Hello and good day!
Our operating theory is that there are three primary factors that affect the flavor of chocolate.
Those factors are cacao genetics, fermentation, and roast.
There are other considerations to account for when making chocolate. Things like texture, ease of temper, melting points, etc But these are separate from flavor. They are certainly important, but not what I want to consider in this email.
Dark chocolate has been in the news a lot lately because recent testing showed that a lot of dark chocolate has high levels of toxic metals, namely cadmium and lead.
As I've written several times in these emails, our chocolate is tested under the very strict European standards and we test every single cacao bean that goes into our chocolate.
Tests have never showed more than a tiny fraction of the legal limit.
I bring this up for a specific reason in this discussion of flavor.
Cacao trees tend to suck up what is in the soil. If there is a lot of lead and cadmium in the soil, cacao trees suck it up and it ends up in the seeds we eat. As a result, terroir, the condition of the soil and the surrounding plant life impacts the flavor of chocolate as well.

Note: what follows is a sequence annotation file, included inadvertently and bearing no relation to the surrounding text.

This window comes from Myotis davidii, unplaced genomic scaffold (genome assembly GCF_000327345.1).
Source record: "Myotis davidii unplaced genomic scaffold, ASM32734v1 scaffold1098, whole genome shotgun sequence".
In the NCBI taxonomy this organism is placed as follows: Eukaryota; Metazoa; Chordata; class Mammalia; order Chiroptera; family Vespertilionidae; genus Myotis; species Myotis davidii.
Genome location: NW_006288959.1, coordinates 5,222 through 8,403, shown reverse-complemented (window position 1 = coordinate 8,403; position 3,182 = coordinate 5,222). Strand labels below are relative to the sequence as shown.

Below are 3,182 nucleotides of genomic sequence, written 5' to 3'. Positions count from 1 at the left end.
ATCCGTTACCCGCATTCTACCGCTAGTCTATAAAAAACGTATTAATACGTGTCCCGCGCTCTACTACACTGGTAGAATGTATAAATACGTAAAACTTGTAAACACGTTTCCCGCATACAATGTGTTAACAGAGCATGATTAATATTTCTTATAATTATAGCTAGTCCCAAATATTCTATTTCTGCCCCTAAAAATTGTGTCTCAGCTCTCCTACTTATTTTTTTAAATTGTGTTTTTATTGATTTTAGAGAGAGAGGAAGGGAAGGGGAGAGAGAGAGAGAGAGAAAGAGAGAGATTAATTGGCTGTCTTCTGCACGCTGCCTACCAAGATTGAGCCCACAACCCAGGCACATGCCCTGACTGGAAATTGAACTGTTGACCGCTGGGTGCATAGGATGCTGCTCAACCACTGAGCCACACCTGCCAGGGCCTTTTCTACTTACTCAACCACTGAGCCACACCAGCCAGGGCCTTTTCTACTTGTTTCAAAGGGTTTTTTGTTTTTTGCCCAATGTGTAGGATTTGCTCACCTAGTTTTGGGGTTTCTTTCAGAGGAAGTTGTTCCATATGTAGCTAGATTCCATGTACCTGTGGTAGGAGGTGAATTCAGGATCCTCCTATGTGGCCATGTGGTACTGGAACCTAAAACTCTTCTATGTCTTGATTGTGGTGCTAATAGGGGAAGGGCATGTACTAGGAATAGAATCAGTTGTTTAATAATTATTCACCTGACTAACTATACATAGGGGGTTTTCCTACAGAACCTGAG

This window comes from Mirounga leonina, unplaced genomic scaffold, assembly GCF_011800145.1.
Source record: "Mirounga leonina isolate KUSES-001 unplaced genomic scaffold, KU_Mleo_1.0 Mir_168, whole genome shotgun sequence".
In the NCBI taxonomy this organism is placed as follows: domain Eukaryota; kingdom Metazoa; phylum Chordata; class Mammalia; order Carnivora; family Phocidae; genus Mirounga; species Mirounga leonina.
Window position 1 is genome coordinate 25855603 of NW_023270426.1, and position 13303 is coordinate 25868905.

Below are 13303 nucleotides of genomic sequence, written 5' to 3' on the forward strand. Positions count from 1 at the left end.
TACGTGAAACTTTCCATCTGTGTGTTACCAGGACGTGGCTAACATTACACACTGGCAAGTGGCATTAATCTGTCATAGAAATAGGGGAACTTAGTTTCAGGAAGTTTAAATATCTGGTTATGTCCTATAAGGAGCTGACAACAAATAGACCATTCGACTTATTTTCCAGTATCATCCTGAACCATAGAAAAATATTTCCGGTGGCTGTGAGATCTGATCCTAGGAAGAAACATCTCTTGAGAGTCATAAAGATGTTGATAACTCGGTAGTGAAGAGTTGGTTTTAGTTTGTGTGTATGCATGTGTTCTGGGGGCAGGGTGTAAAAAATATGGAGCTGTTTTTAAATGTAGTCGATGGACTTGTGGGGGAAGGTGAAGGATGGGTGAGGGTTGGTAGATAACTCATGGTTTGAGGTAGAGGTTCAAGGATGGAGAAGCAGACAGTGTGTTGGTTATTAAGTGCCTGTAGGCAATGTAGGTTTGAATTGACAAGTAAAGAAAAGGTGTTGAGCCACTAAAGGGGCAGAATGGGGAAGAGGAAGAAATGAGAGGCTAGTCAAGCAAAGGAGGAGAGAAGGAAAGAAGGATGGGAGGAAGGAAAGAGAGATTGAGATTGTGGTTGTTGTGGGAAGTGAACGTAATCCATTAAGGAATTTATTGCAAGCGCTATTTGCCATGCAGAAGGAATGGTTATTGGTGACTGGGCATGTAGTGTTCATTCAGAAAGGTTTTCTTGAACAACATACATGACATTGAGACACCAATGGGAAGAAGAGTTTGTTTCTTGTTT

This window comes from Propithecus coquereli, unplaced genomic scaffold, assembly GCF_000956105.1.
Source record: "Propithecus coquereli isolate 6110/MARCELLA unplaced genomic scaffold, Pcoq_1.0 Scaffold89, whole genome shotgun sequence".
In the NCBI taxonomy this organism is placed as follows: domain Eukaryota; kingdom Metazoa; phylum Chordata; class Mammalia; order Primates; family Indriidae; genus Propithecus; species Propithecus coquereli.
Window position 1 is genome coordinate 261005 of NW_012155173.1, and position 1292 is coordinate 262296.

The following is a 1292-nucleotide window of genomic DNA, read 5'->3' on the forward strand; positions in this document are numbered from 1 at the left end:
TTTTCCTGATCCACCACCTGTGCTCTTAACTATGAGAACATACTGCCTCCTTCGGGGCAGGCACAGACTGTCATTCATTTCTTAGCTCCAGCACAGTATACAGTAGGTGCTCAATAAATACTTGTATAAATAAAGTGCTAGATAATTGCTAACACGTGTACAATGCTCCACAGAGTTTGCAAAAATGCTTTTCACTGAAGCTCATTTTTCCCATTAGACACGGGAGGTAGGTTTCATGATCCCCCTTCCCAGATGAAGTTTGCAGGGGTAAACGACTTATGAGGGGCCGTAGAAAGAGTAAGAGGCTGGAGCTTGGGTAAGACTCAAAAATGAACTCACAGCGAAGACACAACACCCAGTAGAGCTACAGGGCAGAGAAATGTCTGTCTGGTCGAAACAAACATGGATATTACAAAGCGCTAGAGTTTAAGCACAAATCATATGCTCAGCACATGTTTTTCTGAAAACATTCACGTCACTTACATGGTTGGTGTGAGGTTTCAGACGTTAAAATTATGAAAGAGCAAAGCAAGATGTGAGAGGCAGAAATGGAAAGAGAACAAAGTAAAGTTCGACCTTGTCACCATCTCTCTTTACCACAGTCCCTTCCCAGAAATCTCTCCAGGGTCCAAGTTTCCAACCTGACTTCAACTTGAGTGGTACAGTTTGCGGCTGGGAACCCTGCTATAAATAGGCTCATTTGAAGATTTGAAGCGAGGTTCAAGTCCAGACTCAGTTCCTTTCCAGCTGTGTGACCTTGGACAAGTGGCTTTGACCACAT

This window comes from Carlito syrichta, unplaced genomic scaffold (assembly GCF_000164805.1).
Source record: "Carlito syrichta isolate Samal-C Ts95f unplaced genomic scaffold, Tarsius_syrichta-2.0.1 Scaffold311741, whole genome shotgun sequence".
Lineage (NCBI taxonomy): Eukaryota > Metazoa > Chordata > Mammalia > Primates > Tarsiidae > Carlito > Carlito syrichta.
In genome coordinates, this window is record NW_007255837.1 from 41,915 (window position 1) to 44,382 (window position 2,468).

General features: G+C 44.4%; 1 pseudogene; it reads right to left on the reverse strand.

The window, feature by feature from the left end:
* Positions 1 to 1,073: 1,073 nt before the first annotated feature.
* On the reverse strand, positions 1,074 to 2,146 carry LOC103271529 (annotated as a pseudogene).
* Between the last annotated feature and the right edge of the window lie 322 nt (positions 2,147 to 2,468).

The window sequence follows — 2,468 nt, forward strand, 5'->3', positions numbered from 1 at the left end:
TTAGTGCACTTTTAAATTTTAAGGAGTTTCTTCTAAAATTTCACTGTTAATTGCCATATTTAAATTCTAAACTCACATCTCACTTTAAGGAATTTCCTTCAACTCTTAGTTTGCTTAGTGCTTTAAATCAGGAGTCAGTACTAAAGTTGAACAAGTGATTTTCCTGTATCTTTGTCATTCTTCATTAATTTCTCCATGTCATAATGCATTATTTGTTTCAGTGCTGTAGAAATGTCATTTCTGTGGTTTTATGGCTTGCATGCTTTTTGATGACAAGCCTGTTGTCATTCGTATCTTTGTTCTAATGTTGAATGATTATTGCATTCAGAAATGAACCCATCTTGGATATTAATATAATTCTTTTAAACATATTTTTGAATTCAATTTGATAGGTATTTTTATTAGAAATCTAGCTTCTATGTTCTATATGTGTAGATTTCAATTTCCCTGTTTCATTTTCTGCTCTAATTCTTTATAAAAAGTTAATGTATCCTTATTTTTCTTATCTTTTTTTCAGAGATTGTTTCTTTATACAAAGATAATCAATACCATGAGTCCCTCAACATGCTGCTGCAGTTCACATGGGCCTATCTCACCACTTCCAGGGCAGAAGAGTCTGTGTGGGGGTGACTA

If there are a lot of chemical fertilizers and pesticides being used, that can make a difference in the way the end product tastes. Or if the cacao is grown on a plantation rather than in an agroforestry environment, that can have an impact.
But when it comes to cacao, genetics is truly the big player that determines a chocolate's flavor potential. I use the word potential, because the potential must be extracted during post harvest processing, namely during fermentation.
I'm getting ahead of myself though.
While we are very proud of the cacao that we use in our Fortunato No. 4 chocolate, specifically because the cacao we use has special genetics that produces exquisite chocolate, it isn't the only exceptional cacao in the world.
Over the years, I've tasted chocolate made with cacao from many, many origins, and I love a lot of them. There was a time when my palate was well trained enough to recognize origins by taste. This wasn't only countries I could recognize, but rather specific growing regions and farms.
Cacao grows all over the world around the equator and just off the top of my head, I can tell you that there is cacao with wonderful and delicious genetics in all of the following places:
Mexico, Guatemala, Costa Rica, Belize, Honduras, Ecuador
Peru., Columbia, Venezuela. Bolivia, Cuba, Jamaica, Trinidad
Dominican Republic. Madagascar, Brazil, Philippines. Vietnam
Ivory Coast, Tanzania, Malaysia, Papua New Guinea, Fiji, Hawaii
And I know for certain that I am leaving out many.